A Healthy Stepmother . . . and a blessing for softness.

There you stand . . . ready for what comes to you. We know how strong you are. We know how able and willing. We know your heart is full and wide and vast and you can squeeze one more, and then one more, and then one more again into the dark recesses of your heart, especially when the one more comes with softening heart.

Glimpses and moments of softening take place when there isn’t a watchful eye, so be sure to look out of the corner of your eye and not directly. The softness can’t exist around the dinner table with the many other sets of eyes on each other’s every move or the monitoring of every nuance of your frowning mouth or furrowed brow. The softness and will wait to find an opening in you that is exactly as soft and open as needed. Then, in the flickers of time when you are soft and open and the other is also softening, you will meet on a field and run and play with no fear of being discovered.

Should you ever feel stuck and not breathing, continue on, letting the air in and letting it out. If you accidentally hold your breath, soften so you let air out quietly so as not to scare the softness away. Your very focus on your breath and your slight indifference will be what attracts the softening. Let the softening take time like you do when you set butter cubes out to soften for the cookies or brownies. The butter slowly comes to room temperature and the wrapping becomes a little oily and begins to wrinkle and conform to the warming yellow cube. Resist forcing the softening by putting it in the microwave, too brittle, harsh, and dangerous.

photo143.jpgMay you find and remain in your own softness when you face no softness. May you listen deep in your self and wonder what your posture and demeanor asks of you so you get the first benefit of the softness and the overflow creates a welcoming space for a soft-eyed inquiry, a not-sure gesture, even for a shrill and demanding request. The shrillness will feel like a test and you may harden to meet it because we all harden in the face of shrillness. But sit, stay, wait . . . leave the butter out and let it stay soft.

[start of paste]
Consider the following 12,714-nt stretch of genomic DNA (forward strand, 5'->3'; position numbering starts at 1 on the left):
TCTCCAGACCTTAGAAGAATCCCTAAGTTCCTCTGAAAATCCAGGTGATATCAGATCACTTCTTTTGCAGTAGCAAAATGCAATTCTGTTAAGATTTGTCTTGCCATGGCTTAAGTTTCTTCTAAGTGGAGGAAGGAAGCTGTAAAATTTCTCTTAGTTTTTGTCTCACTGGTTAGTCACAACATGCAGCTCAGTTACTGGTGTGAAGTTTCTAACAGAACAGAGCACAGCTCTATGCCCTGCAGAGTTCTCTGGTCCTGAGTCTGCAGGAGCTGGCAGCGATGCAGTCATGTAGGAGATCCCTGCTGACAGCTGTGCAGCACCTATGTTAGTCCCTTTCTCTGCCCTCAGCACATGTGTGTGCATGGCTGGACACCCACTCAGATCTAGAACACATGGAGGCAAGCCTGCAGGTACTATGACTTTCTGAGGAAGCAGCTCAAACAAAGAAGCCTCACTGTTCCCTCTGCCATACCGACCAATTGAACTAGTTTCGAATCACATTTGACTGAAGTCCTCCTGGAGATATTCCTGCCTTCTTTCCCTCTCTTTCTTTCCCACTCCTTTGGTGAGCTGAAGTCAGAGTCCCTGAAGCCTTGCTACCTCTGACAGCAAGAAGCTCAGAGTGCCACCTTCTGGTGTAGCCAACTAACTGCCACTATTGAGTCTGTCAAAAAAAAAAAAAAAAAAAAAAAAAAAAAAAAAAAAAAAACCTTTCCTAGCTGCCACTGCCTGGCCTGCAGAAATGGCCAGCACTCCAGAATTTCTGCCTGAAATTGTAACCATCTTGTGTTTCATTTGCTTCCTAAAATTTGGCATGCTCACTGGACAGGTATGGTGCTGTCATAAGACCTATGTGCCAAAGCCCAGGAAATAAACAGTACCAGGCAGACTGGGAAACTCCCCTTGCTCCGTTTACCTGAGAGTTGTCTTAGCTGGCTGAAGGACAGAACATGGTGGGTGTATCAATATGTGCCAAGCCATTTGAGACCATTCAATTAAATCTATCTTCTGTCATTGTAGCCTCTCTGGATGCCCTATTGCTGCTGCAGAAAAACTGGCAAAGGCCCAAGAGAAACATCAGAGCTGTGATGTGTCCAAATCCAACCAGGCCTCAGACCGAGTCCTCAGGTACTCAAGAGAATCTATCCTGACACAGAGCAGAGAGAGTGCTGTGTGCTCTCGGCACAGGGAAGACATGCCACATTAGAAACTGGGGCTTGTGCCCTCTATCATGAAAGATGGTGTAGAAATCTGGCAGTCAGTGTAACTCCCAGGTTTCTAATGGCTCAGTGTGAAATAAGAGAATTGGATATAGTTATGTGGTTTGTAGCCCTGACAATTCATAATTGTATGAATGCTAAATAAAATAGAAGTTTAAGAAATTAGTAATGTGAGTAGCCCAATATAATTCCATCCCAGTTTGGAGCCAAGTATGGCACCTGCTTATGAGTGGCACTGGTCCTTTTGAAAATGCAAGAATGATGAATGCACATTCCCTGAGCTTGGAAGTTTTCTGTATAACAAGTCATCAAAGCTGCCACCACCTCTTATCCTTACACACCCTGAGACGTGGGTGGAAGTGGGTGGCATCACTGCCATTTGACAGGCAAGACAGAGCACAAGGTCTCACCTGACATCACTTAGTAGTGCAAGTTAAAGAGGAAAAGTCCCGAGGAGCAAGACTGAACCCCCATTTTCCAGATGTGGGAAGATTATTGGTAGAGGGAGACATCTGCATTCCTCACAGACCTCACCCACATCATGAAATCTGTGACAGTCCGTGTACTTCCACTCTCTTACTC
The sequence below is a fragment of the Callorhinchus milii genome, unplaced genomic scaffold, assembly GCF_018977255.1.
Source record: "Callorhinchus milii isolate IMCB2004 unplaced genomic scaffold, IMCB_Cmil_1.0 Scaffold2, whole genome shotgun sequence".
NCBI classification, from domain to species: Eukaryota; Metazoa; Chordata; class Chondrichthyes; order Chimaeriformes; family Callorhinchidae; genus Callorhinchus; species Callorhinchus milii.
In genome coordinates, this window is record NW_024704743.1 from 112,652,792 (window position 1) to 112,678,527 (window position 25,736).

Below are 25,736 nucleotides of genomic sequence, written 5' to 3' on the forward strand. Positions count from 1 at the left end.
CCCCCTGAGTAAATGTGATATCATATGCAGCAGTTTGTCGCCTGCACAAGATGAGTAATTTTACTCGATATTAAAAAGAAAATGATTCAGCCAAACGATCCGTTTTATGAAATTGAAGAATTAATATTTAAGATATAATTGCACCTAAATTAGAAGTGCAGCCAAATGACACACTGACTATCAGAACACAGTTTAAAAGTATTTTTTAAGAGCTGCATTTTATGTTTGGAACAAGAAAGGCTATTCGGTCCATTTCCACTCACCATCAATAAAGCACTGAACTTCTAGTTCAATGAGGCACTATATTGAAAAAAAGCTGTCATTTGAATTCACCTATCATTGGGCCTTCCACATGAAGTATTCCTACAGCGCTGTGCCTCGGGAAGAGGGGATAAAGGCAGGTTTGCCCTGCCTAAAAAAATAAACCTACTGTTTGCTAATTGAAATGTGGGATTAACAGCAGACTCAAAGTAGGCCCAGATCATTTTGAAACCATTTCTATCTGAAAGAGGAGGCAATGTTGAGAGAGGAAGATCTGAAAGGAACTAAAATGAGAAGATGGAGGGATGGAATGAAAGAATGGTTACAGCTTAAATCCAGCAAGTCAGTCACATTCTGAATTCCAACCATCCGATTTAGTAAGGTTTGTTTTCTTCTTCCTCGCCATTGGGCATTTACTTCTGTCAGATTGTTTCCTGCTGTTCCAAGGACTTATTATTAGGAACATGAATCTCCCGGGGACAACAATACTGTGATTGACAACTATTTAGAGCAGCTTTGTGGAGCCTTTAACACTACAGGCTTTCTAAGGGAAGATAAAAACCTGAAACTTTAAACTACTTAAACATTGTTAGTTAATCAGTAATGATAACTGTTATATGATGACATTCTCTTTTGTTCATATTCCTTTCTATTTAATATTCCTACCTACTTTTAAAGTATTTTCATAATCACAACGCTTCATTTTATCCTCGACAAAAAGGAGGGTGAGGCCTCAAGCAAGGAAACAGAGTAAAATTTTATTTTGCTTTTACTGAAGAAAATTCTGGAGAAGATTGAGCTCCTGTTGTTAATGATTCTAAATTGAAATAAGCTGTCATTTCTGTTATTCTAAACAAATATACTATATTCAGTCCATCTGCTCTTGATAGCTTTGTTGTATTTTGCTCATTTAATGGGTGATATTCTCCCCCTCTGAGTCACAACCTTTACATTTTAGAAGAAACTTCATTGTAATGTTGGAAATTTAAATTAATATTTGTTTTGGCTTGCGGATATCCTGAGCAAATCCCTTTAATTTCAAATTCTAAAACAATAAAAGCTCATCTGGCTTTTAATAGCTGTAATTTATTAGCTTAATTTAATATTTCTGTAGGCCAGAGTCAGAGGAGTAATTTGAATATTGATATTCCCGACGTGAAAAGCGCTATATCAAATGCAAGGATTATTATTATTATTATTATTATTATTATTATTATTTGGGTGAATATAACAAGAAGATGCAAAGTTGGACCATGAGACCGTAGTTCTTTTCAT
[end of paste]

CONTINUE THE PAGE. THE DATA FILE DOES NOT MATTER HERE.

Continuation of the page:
May you be able to see through things, past the ill-conceived attempt to pull you in, past the unsure heart that only knows lashing out, behind the curtain of disbelief in your intentions. May you get beyond all that and in an occasional moment of softness meeting softness, walk together into a room as big as a gymnasium where there is room to navigate and soften even more.

May you hold these moments gently, leaving off expectations for how often and how many. May you rest, content in your own softness and in the ability to meet others with softness should they come to you. Leave off pursuit, nestle in the rocking chair your grandmother left you. Pull and tuck the afghan around and offer to share when someone cries out. May those unexpected moments of heart seeing heart be enough. You know and the other heart knows. No need to broadcast on the front of a magazine or on the internet. Remain soft to the potential of softening, protect yourself when you need protecting and open again when danger has passed.

Most of all, may you surround yourself with the softness of the others who walk your same path. They carry the same wishes, hopes, and dreams. They, of able, willing, and wide heart. Meet them as often as you can and together remember the time spent with an open and soft heart is an investment for yourself and a building of the trove that is your relationship with your self and others.

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10 thoughts on “A Healthy Stepmother . . . and a blessing for softness.